Los Angeles school district officials Tuesday will hear from all sides about how much money they have for next year and how it should be spent.
The specially called budget session, which begins at 9 a.m. at the district's downtown headquarters, first will feature experts from L.A. Unified and from outside. A key point of debate is how much more money than last year will be available to the nation's second-largest school system.
Things are looking up because of an improved economy and because voters passed a tax increase last fall. But revenues remain in flux and so does the fate of a proposal to reshape education spending by California Gov. Jerry Brown. If Brown gets his way, more money will flow to low-income, urban school systems such as L.A. Unified. If his plan fails to pass the Legislature, sharp cuts could be necessary, said L.A. schools Supt. John Deasy.
The second portion of the meeting begins at 5 p.m. -- an opportunity for parents, labor groups and others to discuss their spending priorities. The teachers union, United Teachers Los Angeles, has been vocal about wanting money spent to restore school positions lost during the peak of the recession. Thousands of teachers and other employees lost their jobs, leading to reduced services and larger class sizes. The adult education program was especially hard hit because school districts could transfer that funding to the program for children.
Three board members have coauthored a resolution that appears closely in line with the union's goals. That measure is scheduled for introduction Tuesday and could return for a vote later in June. Four votes would be needed for passage on the seven-member Board of Education. Critics worry that the proposal could limit Deasy's flexiblity to spend money where it delivers the most dividends or chain the district to expenses it cannot afford.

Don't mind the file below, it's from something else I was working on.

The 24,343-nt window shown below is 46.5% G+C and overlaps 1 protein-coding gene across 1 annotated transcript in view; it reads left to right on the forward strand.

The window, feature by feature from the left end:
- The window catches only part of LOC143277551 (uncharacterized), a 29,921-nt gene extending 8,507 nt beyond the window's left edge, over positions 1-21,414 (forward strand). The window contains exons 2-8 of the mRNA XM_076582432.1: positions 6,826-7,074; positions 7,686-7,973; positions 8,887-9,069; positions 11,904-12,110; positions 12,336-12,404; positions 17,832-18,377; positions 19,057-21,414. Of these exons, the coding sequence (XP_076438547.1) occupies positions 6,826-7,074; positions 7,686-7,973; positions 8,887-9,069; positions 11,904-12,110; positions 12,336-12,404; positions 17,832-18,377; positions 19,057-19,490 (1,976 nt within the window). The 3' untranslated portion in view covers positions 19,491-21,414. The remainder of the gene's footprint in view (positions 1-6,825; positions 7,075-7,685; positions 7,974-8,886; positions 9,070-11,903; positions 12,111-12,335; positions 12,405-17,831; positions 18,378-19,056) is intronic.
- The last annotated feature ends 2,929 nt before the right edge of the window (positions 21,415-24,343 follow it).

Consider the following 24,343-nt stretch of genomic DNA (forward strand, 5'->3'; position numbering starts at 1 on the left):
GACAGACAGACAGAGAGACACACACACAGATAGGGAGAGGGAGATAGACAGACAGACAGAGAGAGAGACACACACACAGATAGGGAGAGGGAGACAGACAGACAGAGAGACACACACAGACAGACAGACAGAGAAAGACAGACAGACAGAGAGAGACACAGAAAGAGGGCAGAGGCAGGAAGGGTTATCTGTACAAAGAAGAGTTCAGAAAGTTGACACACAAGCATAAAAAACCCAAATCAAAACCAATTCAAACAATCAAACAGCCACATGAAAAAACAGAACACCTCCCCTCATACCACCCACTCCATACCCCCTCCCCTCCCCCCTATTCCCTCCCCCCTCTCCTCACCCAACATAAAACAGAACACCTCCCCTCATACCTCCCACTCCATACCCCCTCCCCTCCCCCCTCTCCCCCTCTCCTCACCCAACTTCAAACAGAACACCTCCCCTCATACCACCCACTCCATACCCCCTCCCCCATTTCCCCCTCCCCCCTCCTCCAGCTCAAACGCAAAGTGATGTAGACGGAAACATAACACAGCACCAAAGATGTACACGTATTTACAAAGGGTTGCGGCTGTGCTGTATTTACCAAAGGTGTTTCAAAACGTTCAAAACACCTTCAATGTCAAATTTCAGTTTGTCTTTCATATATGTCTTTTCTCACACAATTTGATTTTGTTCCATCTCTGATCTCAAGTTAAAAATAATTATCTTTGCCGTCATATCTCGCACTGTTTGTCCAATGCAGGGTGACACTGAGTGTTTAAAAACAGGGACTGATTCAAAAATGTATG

The sponsors of the resolution are Bennett Kayser, Steve Zimmer and Richard Vladovic. Kayser and Zimmer enjoy strong support from the teachers union. Vladovic was elected with backing from L.A. Mayor Antonio Villaraigosa, an ally of Deasy. In recent months, Vladovic has taken an increasingly independent course. It was Kayser who proposed the special meeting. The new budget year begins July 1.
Another resolution is being introduced by board member Tamar Galatzan, who represents the west San Fernando Valley. Her measure supports the governor's proposal, but also asks for safeguards to make sure that all schools receive reasonable basic funding. Schools in Galatzan's area tend to have more middle-class students and have lost dollars that were redirected to schools in lower-income neighborhoods.
At this point, Deasy has not put forward a specific budget to argue over. Nor have jousting board members offered many specifics.
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